In an early morning chat from Las Vegas, I was talking with Mr. Waldow about gambling – specifically, blackjack, and how I approach the table. My methodology is fairly simple: I set an amount I’m willing to play with, be it $5 or $100. When I step up to the tables, that’s exactly the amount I intend to play with and I will keep it in play as long as I can. When I win, I take the winnings and put them in my pocket, never to see the light of day again. The original bet, whatever size it is, remains in play.
At the end of the session – which admittedly doesn’t last very long, on average about 6 minutes – I walk away. Win or lose, once the original gamble is done, I walk away. If I’ve won $10 or $300, I still walk.
DJ had an interesting take on this:
“Well, that’s why you never win big. You have to play big to win big.”
That’s perhaps true in a system which is fair; casino gambling systems are inherently unfair, and designed to be as unfair as permitted by law. The only way you ever win – big or small – is to garner the favor of luck long enough to win something, and then walk away while you’re still ahead.
It’s absolutely true that I never win big at blackjack, ever. I never lose big, either. In fact, I rarely lose at all (I recommend Darwin Ortiz’s book Casino Gambling for the Clueless (amazon link)
for solid basic blackjack strategy). In the last 6 times I’ve addressed a blackjack table, I’ve walked away with a net profit between $5 and $70.
Do you have to play big to win big? In a negative expected value game, if you play big, you win big and lose big, but lose big more often. If you have limited resources – and don’t we all – you will be wiped out by gambler’s ruin. If you play with discipline and accept small wins, all those small wins add up to some tidy profits, tidy big wins.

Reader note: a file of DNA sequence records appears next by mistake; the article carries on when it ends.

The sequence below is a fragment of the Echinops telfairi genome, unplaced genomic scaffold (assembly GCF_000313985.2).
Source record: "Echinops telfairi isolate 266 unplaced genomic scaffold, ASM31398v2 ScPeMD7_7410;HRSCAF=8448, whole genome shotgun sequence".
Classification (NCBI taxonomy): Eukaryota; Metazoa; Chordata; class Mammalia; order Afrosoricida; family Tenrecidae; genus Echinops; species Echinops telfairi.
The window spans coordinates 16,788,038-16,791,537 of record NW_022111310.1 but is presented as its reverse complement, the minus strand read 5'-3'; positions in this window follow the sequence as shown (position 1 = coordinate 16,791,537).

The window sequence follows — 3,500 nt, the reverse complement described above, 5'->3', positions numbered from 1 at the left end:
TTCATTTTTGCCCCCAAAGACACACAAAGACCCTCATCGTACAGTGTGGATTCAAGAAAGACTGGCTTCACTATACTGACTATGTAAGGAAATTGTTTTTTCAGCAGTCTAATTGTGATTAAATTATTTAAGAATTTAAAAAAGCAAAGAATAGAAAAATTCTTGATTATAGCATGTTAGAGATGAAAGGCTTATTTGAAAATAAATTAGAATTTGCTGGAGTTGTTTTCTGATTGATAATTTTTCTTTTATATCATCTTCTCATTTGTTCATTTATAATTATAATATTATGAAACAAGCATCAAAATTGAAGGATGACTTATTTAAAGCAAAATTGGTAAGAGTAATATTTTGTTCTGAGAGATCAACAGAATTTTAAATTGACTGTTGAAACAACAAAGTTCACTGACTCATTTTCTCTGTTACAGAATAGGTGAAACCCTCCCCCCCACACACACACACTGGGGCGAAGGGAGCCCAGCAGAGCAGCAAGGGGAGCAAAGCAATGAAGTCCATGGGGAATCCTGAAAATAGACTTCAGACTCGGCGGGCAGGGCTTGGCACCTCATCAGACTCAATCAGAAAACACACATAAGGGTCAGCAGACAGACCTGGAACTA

This is one of the greatest flaws in thinking by humankind, and it pervades every aspect of leisure and business. I’ve lost count of how many people and companies that have completely abandoned solid, working systems in favor of a “play big” bet on things like collateralized debt obligations or social media. Folks spend and squander limited resources to “play big” only to find out that their previous system which accrued small wins was far more reliable.
Consider carefully before you decide to play big. Sometimes it works out.
Play to win by being just as accepting of small wins as big wins.
Did you enjoy this blog post? If so, please subscribe right now!
Get this and other great articles from the source at www.ChristopherSPenn.com! Want to take your conference or event to the next level? Book me to speak and get the same quality information on stage as you do on this blog.